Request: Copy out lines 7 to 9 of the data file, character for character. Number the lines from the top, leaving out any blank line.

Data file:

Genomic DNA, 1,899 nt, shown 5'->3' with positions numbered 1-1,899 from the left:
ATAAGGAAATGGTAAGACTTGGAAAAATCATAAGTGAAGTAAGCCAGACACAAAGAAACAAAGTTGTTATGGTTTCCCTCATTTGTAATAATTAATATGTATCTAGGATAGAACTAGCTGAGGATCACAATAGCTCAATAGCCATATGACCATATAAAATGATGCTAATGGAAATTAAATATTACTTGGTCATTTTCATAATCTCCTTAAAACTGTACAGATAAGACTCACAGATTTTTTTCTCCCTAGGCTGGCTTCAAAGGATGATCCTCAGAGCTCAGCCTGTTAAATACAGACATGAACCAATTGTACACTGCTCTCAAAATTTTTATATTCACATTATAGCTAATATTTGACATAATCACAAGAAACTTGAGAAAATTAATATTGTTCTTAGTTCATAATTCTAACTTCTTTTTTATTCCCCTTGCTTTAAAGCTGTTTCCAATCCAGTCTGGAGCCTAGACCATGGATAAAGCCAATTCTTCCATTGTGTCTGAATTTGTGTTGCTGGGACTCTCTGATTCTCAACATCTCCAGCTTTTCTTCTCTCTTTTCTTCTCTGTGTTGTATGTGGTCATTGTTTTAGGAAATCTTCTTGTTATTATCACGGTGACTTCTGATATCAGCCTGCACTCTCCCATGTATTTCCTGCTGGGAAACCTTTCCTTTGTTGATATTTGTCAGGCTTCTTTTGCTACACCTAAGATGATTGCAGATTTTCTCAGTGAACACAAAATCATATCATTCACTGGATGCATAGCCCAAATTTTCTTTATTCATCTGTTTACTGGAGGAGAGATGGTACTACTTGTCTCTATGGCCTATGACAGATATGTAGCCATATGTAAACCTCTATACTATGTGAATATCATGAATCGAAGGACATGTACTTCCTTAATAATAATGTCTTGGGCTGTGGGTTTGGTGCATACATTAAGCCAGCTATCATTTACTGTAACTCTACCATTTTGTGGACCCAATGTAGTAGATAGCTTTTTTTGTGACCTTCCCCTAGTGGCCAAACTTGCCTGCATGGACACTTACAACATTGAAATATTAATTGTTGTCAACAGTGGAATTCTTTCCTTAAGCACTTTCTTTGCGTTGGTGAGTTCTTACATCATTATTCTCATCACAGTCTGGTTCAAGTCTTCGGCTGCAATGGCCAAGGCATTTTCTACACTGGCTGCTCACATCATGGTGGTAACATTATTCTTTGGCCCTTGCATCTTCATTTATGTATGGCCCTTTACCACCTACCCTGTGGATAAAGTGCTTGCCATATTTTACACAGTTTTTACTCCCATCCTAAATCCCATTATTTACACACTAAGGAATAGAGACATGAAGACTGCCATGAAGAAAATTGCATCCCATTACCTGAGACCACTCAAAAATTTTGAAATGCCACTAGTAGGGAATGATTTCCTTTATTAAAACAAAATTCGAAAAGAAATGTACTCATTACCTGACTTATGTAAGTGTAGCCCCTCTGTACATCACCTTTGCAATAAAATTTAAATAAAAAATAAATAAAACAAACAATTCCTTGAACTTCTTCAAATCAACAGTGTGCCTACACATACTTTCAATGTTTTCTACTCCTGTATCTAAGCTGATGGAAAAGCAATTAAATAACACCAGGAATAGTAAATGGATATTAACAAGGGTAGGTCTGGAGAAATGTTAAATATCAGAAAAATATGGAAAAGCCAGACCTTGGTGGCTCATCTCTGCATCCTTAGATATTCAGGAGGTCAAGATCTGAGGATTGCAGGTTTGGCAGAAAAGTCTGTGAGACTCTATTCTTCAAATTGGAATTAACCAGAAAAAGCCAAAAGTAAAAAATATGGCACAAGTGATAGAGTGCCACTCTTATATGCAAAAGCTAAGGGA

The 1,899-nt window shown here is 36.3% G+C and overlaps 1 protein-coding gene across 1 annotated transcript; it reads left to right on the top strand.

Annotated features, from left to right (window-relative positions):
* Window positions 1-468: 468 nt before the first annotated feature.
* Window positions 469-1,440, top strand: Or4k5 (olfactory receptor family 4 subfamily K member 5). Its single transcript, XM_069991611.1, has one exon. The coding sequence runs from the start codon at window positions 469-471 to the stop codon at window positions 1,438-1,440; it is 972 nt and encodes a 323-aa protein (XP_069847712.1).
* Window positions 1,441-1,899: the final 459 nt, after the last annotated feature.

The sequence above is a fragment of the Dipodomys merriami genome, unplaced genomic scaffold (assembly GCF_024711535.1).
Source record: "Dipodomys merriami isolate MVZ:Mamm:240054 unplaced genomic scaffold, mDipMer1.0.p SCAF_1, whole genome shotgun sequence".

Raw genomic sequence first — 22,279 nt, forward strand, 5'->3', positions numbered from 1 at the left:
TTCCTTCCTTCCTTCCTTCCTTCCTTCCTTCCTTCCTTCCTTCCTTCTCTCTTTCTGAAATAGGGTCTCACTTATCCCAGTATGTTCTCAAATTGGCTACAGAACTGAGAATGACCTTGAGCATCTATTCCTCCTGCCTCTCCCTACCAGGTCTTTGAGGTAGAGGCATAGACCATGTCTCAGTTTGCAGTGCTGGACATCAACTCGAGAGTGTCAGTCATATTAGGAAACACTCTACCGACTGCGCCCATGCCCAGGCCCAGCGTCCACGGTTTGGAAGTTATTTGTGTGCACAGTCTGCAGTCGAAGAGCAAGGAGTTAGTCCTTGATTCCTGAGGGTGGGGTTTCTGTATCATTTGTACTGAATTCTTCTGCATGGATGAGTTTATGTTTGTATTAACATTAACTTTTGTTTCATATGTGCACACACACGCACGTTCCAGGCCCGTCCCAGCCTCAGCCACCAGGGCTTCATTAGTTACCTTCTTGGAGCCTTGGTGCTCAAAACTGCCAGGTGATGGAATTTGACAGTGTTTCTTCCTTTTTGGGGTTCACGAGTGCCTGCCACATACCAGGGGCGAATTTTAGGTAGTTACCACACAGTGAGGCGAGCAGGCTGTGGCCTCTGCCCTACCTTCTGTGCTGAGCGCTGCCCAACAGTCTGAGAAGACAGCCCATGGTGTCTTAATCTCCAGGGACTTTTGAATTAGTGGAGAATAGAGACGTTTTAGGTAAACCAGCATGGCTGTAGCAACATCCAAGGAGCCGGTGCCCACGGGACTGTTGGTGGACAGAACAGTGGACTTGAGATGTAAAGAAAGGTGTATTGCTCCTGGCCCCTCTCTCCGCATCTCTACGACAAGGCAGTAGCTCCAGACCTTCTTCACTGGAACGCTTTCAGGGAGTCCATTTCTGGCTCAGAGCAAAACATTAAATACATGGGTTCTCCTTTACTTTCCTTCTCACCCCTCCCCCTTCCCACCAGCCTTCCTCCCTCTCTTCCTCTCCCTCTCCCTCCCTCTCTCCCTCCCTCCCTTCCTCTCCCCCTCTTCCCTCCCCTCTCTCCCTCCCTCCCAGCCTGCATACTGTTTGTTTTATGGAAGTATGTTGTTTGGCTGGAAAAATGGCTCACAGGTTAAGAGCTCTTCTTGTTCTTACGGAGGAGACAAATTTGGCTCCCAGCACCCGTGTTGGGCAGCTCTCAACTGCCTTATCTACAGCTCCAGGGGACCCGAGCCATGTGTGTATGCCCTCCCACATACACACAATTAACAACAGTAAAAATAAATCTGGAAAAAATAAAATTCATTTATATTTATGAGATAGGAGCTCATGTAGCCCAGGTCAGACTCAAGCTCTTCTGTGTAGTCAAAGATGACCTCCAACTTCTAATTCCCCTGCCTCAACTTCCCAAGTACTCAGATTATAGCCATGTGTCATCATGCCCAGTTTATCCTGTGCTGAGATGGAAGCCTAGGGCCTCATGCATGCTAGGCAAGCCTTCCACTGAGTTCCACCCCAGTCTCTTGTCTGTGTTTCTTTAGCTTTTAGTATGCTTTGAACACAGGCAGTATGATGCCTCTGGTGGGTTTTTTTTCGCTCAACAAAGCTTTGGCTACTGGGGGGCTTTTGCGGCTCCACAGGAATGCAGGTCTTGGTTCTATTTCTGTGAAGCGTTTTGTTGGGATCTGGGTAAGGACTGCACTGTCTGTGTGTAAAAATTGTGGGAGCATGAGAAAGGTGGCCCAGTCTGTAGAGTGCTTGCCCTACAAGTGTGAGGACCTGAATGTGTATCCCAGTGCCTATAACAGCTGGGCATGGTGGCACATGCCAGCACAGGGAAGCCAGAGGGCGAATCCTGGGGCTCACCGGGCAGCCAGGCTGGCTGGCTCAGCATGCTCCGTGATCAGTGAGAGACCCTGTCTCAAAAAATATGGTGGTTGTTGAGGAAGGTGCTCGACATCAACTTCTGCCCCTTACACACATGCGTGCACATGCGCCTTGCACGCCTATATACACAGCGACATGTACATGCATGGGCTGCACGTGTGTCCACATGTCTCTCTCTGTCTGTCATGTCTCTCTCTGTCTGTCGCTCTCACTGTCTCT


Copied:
* Window positions 1,441-1,899: the final 459 nt, after the last annotated feature.

The sequence above is a fragment of the Dipodomys merriami genome, unplaced genomic scaffold (assembly GCF_024711535.1).
Source record: "Dipodomys merriami isolate MVZ:Mamm:240054 unplaced genomic scaffold, mDipMer1.0.p SCAF_1, whole genome shotgun sequence".